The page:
First Year Seminar Course Listings for Fall 2016
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First Year Seminar Course Listings for Fall 2016

Beauty, Body Image, and Feminism

TR      10:50-12:05PM 
TR      2:05-3:20PM
A 318
A 318
M. Matacin
In this course, we will study a variety of topics as they relate to uses of beauty and body image, keeping in mind the historical and social context in which women have been viewed.  A feminist framework will provide the lens with which we will examine a variety of topics including beauty, eating/eating disorders, sexuality, weight, media portrayals of females, patriarchy, and how women are taught to view their own bodies.
CRN: 43724
CRN: 50055
Credits: 3.00

Born this Way?

MWF 12:30-1:20PM
A 318
T. Tucker
“Nasty, brutish, and short”: It was with these words that Thomas Hobbes described human existence before government. Is he right? Are people so naturally self-interested that a government is needed to prevent chaos? Or are people naturally kind and government a mere convenience? Or is government actually the problem because humanity's innate goodness has been corrupted by it? Are people determined by biology or are they essentially free? These and other questions will be explored through readings from Golding, Hobbes, Locke, Rousseau, Midgley, Dawkins, and others.
CRN: 43620
Credits: 3.00

Celts, Clans, and Kilts

MW 1:30-2:45PM
H 251
S. Grantham
How do cultural expectations guide our behavior and how do these expectations change, or remain the same, over time?  In this seminar, we will read the first three books in Diana Gabaldon’s Outlander series to explore 18th century relationships to determine if the methods of discourse and cultural norms are unique to that time frame or are still present in today’s culture.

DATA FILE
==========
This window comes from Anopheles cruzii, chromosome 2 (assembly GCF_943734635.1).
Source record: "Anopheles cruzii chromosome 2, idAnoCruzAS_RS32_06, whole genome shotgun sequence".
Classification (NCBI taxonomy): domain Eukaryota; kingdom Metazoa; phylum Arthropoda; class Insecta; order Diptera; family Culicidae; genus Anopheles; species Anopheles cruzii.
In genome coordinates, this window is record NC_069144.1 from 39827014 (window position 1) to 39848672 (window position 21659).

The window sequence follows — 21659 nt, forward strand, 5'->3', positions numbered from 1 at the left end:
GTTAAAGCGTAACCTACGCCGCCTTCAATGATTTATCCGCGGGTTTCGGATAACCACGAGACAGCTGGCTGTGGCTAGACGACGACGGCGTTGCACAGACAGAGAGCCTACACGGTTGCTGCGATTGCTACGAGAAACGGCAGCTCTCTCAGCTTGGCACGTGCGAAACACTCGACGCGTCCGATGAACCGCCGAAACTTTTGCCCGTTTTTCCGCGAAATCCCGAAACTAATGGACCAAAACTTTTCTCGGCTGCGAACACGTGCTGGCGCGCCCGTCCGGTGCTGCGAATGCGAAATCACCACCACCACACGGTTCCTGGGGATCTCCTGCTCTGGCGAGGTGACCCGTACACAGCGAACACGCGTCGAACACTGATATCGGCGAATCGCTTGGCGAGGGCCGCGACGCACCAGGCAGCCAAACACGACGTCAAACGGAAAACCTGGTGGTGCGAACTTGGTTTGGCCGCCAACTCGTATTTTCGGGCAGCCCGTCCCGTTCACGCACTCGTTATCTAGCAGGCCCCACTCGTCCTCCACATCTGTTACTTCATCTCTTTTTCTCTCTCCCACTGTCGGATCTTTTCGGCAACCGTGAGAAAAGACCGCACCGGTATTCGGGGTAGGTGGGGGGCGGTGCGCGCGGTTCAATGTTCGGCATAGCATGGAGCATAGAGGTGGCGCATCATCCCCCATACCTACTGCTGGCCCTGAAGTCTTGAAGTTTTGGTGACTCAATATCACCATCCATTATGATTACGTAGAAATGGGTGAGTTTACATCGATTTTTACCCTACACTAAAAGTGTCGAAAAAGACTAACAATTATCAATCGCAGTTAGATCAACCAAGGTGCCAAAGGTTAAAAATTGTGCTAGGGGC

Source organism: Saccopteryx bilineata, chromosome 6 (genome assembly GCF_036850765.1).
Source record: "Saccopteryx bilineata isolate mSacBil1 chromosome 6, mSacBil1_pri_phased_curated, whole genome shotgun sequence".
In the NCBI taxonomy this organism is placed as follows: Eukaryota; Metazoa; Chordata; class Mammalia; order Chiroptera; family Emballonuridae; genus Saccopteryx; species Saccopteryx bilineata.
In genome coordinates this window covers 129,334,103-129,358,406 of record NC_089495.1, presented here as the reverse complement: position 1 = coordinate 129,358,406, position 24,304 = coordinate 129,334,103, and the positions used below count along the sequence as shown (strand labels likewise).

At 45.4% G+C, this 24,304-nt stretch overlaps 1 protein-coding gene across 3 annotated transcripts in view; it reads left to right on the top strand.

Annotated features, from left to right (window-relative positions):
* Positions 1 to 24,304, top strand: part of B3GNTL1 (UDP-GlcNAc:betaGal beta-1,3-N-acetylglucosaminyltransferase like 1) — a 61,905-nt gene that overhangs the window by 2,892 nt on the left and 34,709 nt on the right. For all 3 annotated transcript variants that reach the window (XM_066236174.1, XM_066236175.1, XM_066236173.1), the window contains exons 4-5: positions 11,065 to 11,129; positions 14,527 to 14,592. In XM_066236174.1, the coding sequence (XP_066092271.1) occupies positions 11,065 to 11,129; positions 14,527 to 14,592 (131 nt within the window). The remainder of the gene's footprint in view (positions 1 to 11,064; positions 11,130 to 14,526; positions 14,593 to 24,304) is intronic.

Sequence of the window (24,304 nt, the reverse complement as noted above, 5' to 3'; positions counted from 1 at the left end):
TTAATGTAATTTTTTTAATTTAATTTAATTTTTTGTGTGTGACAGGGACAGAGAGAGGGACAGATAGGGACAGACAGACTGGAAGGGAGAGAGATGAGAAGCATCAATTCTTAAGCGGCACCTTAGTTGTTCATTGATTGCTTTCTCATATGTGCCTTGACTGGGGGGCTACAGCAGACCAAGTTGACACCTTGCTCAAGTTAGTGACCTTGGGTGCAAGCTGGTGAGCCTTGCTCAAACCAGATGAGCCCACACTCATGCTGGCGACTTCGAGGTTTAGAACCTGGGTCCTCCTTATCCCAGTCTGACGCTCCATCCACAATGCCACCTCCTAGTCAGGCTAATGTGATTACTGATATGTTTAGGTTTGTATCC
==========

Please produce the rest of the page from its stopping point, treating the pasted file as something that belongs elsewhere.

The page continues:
CRN: 43719
Credits: 3.00

Emerging Media and Network Society

MW 4:50-6:05PM
UT 116
S. Muppidi
The proliferation of innovative media and communication technologies has spawned an extensive expansion of theoretical, research, and creative explorations within the media, communication, and affiliated fields.  While such theoretical frameworks are still being thrashed out and the research/creative explorations are only in their infancy, the pervasiveness of ‘new’ media innovations in people’s personal, public, and professional lives renders them an important area worthy of study.  This course broadly examines the theoretical, historical, social, creative, and economic trajectories arising out of the production, dissemination, proliferation, and convergence of emerging media and communication technologies and how they are contributing to reordering how we function personally, socially, and institutionally in present-day society.
CRN: 43721
Credits: 3.00

Energy, Oil, and Development

MW 2:55-4:20PM
H 130
M. Cupolo
Through interactive classes, team research, and case studies, this course introduces the relations between energy and oil central to the current debate on sustainable development, and explains how and why oil supply and demand have been crucial in the recent history of Mexico, United States, and Venezuela.  (In the last decades, Mexico and Venezuela have been among the main suppliers of the US oil market.)
CRN: 43725
Credits: 3.00